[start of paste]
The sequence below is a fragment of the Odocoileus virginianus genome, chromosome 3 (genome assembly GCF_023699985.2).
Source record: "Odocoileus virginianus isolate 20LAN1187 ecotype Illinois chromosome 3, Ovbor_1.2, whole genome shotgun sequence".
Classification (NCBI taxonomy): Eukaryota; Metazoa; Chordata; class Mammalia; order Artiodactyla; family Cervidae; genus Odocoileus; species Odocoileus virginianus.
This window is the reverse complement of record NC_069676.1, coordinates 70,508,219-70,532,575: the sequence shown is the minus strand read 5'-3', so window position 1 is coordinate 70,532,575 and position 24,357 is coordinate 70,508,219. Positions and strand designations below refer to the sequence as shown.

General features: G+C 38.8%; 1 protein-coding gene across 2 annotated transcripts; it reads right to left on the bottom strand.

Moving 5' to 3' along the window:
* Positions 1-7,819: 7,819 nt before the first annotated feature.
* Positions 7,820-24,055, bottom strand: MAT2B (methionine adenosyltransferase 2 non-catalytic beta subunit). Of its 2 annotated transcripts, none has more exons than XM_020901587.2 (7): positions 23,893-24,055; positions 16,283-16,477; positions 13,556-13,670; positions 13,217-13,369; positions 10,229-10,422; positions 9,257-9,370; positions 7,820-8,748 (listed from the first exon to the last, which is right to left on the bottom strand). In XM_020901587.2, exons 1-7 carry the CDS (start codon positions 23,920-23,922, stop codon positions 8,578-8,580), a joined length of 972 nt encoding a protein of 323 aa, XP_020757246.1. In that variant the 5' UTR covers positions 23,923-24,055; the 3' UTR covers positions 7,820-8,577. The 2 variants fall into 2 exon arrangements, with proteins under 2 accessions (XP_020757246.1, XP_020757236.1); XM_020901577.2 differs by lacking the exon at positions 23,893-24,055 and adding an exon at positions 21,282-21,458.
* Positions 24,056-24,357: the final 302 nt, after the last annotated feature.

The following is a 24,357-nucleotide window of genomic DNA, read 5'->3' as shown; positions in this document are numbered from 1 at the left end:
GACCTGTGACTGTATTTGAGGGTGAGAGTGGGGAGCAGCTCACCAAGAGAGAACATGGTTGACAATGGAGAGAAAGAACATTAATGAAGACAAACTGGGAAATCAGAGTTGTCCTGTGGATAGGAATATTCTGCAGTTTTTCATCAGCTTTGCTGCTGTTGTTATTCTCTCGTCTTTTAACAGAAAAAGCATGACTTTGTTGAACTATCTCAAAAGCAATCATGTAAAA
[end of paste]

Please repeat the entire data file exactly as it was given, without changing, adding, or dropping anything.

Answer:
The sequence below is a fragment of the Odocoileus virginianus genome, chromosome 3 (genome assembly GCF_023699985.2).
Source record: "Odocoileus virginianus isolate 20LAN1187 ecotype Illinois chromosome 3, Ovbor_1.2, whole genome shotgun sequence".
Classification (NCBI taxonomy): Eukaryota; Metazoa; Chordata; class Mammalia; order Artiodactyla; family Cervidae; genus Odocoileus; species Odocoileus virginianus.
This window is the reverse complement of record NC_069676.1, coordinates 70,508,219-70,532,575: the sequence shown is the minus strand read 5'-3', so window position 1 is coordinate 70,532,575 and position 24,357 is coordinate 70,508,219. Positions and strand designations below refer to the sequence as shown.

General features: G+C 38.8%; 1 protein-coding gene across 2 annotated transcripts; it reads right to left on the bottom strand.

Moving 5' to 3' along the window:
* Positions 1-7,819: 7,819 nt before the first annotated feature.
* Positions 7,820-24,055, bottom strand: MAT2B (methionine adenosyltransferase 2 non-catalytic beta subunit). Of its 2 annotated transcripts, none has more exons than XM_020901587.2 (7): positions 23,893-24,055; positions 16,283-16,477; positions 13,556-13,670; positions 13,217-13,369; positions 10,229-10,422; positions 9,257-9,370; positions 7,820-8,748 (listed from the first exon to the last, which is right to left on the bottom strand). In XM_020901587.2, exons 1-7 carry the CDS (start codon positions 23,920-23,922, stop codon positions 8,578-8,580), a joined length of 972 nt encoding a protein of 323 aa, XP_020757246.1. In that variant the 5' UTR covers positions 23,923-24,055; the 3' UTR covers positions 7,820-8,577. The 2 variants fall into 2 exon arrangements, with proteins under 2 accessions (XP_020757246.1, XP_020757236.1); XM_020901577.2 differs by lacking the exon at positions 23,893-24,055 and adding an exon at positions 21,282-21,458.
* Positions 24,056-24,357: the final 302 nt, after the last annotated feature.

The following is a 24,357-nucleotide window of genomic DNA, read 5'->3' as shown; positions in this document are numbered from 1 at the left end:
GACCTGTGACTGTATTTGAGGGTGAGAGTGGGGAGCAGCTCACCAAGAGAGAACATGGTTGACAATGGAGAGAAAGAACATTAATGAAGACAAACTGGGAAATCAGAGTTGTCCTGTGGATAGGAATATTCTGCAGTTTTTCATCAGCTTTGCTGCTGTTGTTATTCTCTCGTCTTTTAACAGAAAAAGCATGACTTTGTTGAACTATCTCAAAAGCAATCATGTAAAA